WHICH EX-CON WILL YOU HAVE TO RENT TO?
You have an apartment for rent. Maybe it’s the second floor of the four family house you live in. Will you be forced to ignore the criminal records of your prospective tenant pool? Maybe.
On April 4, 2016, the United States Department of Housing and Urban Development issued a warning to private landlords: a blanket policy or practice that rejects prospective tenants because of criminal records may be violating laws designed to prevent discrimination against certain protected classes as defined by the Fair Housing Act. Criminals, of course, are not a protected class but wholesale refusal to rent to them might still be prohibited. If the policy or practice of not renting to anyone with a criminal record has a disparate effect on any class protected under the Fair Housing Act, that policy or practice might be found to be a violation of the Act.
Landlords Must Evaluate Whether The Particular Criminal History of Prospective Tenants And Surrounding Circumstances Accurately Predict a Threat to Other Residents or Property
HUD is advising landlords that rather than adhering to a policy or practice that denies tenancy to anyone with a criminal record, landlords are required to evaluate the specific circumstances of a prospective tenant’s criminal record to determine whether there is any basis to refuse to rent to them. For example, HUD discusses a hypothetical situation where a landlord claims that its policy of refusing to rent to anyone with a criminal record is based on the need to protect other tenants. The Department outlines a three step process that would be used to determine if that policy runs afoul of the law.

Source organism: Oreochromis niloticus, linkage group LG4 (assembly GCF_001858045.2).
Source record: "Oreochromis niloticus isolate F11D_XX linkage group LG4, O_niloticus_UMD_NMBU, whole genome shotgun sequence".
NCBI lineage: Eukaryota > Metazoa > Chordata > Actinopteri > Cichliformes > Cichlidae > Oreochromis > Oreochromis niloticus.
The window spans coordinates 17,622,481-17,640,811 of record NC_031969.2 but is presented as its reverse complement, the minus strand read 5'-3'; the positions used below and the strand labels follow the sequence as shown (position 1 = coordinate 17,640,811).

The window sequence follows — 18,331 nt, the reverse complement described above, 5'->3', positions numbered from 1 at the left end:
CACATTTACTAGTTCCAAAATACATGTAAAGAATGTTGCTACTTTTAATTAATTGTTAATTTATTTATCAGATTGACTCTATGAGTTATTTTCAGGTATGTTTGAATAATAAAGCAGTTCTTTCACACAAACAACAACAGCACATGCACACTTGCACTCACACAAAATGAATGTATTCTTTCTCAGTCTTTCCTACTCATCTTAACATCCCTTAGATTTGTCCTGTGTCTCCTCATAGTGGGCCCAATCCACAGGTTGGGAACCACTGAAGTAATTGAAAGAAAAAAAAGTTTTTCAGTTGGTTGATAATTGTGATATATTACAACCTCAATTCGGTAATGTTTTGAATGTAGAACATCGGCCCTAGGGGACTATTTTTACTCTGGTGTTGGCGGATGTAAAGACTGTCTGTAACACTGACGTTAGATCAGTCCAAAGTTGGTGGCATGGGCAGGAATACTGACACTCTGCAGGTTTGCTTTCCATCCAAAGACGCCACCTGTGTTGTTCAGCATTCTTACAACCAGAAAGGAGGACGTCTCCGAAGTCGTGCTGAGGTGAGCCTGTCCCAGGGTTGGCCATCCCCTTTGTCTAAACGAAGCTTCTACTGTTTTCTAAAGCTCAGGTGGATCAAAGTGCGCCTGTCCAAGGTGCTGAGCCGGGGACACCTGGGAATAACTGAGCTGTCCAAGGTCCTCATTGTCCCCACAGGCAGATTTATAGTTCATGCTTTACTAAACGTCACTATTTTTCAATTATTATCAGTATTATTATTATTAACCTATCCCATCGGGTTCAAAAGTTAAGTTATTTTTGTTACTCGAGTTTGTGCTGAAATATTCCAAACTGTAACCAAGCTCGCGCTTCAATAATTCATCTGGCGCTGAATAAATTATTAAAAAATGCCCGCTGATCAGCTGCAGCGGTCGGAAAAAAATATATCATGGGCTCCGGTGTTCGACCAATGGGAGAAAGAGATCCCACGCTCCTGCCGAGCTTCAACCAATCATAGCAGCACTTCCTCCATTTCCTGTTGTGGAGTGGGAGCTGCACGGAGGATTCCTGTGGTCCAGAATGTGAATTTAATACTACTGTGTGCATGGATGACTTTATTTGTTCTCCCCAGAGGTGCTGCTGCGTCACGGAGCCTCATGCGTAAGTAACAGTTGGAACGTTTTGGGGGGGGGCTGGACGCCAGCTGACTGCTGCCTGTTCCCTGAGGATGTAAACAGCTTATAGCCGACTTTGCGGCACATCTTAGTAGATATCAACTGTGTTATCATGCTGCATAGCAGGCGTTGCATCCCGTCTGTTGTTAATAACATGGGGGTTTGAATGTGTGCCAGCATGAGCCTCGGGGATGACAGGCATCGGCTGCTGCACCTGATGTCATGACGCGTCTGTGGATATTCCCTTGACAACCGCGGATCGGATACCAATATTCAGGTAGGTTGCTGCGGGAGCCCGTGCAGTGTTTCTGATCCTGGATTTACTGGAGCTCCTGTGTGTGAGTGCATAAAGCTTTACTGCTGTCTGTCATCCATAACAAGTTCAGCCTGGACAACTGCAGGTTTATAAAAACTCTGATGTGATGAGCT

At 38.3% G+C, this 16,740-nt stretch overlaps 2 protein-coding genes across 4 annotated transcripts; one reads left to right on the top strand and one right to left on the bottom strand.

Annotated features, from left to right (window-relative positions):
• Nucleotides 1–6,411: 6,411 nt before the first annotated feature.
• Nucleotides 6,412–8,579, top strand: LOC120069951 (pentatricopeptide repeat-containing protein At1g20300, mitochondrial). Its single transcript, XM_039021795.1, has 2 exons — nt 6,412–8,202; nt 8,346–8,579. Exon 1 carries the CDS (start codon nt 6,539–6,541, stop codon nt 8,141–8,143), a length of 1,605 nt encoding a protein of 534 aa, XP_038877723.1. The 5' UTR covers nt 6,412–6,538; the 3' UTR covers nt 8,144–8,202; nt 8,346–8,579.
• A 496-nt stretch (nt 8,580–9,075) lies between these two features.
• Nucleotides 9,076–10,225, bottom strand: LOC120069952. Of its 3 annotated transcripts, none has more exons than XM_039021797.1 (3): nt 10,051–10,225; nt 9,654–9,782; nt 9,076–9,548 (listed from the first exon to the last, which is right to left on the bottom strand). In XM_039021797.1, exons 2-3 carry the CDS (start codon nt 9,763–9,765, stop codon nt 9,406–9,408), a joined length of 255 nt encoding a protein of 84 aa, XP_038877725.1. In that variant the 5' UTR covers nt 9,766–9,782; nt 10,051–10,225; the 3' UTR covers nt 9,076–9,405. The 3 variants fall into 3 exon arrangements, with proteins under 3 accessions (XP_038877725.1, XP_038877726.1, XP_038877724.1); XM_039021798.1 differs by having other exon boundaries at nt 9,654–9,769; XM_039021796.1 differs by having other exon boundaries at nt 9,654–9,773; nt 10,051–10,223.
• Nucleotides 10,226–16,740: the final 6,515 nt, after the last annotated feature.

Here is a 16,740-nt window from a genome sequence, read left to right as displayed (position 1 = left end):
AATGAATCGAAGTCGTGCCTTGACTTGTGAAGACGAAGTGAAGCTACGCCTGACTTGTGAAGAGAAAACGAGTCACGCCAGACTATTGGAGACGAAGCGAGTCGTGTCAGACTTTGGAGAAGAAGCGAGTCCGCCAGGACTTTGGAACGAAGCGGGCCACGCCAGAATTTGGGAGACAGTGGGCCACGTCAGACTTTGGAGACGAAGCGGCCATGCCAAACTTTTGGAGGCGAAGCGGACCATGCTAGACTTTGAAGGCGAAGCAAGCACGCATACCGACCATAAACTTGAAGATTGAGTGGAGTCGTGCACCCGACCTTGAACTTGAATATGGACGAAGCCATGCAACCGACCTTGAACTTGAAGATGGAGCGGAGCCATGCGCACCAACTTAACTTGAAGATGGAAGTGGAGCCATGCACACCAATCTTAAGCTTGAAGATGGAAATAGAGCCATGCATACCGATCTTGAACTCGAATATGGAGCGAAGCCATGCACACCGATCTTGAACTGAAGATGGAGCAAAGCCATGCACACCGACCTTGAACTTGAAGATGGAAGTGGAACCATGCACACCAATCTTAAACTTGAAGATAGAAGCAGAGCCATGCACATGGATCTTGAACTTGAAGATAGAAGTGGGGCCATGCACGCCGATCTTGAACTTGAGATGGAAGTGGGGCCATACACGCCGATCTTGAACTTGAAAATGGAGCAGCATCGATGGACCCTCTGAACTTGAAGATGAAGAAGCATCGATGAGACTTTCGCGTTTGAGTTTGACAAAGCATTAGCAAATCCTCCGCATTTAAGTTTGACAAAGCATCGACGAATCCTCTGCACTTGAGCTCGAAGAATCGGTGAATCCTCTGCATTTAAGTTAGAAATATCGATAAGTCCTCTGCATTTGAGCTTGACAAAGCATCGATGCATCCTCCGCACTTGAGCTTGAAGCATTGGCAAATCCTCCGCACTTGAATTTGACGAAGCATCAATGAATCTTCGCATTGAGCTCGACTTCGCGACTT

First, a complaining party (the prospective tenant who was refused occupancy) or HUD must prove that the policy of refusing to rent to people with a criminal background to protect other tenants (or yourself) has a disparate or unbalanced effect on a protected class. This step must take into account national, local or state statistics on the rate of arrests and incarceration for certain protected classes. If the complaining party or HUD can prove that there is a disparate effect, the burden will shift to the landlord to defend its position.
Spoiler alert: This is where the “Wait! What?” reaction kicks in.